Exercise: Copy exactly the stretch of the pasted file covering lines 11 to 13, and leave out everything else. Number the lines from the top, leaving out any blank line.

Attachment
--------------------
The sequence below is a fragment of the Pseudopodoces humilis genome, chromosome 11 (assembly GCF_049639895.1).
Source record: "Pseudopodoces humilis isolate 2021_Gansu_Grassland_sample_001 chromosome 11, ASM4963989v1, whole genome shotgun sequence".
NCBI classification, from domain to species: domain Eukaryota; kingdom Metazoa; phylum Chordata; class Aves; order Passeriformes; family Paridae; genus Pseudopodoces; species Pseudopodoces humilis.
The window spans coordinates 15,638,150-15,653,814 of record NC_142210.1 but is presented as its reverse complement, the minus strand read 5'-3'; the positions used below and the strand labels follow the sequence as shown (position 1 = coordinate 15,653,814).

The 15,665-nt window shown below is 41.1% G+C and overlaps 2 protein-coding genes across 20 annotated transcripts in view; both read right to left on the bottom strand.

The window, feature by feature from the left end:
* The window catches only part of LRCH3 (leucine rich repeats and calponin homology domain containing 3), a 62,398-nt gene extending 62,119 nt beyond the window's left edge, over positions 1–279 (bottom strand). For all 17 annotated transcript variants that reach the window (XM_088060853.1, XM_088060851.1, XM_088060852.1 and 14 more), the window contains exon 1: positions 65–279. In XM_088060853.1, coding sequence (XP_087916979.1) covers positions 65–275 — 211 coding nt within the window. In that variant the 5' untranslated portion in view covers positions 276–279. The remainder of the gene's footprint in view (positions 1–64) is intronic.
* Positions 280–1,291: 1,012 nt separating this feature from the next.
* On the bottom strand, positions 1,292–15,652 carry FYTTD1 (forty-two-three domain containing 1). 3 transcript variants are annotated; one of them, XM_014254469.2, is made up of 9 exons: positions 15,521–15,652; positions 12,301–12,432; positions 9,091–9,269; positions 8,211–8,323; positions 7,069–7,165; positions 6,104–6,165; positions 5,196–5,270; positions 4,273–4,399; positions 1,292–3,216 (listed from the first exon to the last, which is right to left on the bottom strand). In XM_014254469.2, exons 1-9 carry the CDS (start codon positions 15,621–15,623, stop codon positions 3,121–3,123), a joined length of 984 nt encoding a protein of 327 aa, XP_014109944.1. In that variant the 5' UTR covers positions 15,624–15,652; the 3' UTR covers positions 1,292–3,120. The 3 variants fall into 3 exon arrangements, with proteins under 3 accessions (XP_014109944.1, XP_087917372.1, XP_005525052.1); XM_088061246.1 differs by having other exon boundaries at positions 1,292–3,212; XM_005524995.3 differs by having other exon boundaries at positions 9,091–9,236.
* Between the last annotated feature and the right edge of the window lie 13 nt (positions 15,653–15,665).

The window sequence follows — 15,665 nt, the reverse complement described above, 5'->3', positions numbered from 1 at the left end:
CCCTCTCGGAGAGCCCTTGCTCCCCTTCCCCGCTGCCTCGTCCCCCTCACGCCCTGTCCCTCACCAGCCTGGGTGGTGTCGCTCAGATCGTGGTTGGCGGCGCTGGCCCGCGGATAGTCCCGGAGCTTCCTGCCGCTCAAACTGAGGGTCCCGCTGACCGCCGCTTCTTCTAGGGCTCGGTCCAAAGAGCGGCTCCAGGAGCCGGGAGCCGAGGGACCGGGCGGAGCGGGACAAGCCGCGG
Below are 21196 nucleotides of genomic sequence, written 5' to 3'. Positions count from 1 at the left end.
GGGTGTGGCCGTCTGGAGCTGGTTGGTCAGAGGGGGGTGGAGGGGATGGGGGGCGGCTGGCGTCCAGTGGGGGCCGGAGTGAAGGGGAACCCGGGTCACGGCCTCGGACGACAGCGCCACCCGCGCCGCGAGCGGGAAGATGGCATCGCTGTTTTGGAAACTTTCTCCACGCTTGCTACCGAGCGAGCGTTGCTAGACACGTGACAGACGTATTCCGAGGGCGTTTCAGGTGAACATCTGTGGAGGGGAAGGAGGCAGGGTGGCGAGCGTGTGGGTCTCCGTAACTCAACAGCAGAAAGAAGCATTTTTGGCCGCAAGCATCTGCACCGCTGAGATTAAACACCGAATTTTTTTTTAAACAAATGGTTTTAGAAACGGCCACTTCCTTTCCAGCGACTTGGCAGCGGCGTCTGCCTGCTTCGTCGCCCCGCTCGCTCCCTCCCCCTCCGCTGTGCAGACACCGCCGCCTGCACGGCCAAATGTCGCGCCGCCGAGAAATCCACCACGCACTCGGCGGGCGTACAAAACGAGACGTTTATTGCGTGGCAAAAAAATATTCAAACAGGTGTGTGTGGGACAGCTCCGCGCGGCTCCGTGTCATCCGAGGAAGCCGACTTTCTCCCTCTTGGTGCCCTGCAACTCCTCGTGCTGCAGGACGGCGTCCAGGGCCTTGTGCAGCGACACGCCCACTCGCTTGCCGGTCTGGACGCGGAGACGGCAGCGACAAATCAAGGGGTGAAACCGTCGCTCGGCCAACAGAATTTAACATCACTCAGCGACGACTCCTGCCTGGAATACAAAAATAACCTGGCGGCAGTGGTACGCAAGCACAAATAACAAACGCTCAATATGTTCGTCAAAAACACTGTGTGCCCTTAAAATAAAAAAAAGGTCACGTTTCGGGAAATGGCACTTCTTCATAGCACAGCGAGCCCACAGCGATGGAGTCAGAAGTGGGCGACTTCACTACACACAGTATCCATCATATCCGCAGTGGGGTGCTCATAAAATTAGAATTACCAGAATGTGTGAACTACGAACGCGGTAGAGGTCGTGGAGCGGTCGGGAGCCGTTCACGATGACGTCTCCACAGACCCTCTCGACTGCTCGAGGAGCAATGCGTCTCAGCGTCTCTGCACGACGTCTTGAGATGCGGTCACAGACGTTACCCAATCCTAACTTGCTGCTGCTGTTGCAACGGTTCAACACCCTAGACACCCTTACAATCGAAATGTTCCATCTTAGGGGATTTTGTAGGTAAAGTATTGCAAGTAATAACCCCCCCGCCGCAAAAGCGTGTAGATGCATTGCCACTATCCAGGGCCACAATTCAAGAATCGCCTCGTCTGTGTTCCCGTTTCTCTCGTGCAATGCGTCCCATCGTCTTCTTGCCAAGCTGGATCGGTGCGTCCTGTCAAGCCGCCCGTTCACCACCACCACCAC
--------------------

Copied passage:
The window sequence follows — 15,665 nt, the reverse complement described above, 5'->3', positions numbered from 1 at the left end:
CCCTCTCGGAGAGCCCTTGCTCCCCTTCCCCGCTGCCTCGTCCCCCTCACGCCCTGTCCCTCACCAGCCTGGGTGGTGTCGCTCAGATCGTGGTTGGCGGCGCTGGCCCGCGGATAGTCCCGGAGCTTCCTGCCGCTCAAACTGAGGGTCCCGCTGACCGCCGCTTCTTCTAGGGCTCGGTCCAAAGAGCGGCTCCAGGAGCCGGGAGCCGAGGGACCGGGCGGAGCGGGACAAGCCGCGG
Below are 21196 nucleotides of genomic sequence, written 5' to 3'. Positions count from 1 at the left end.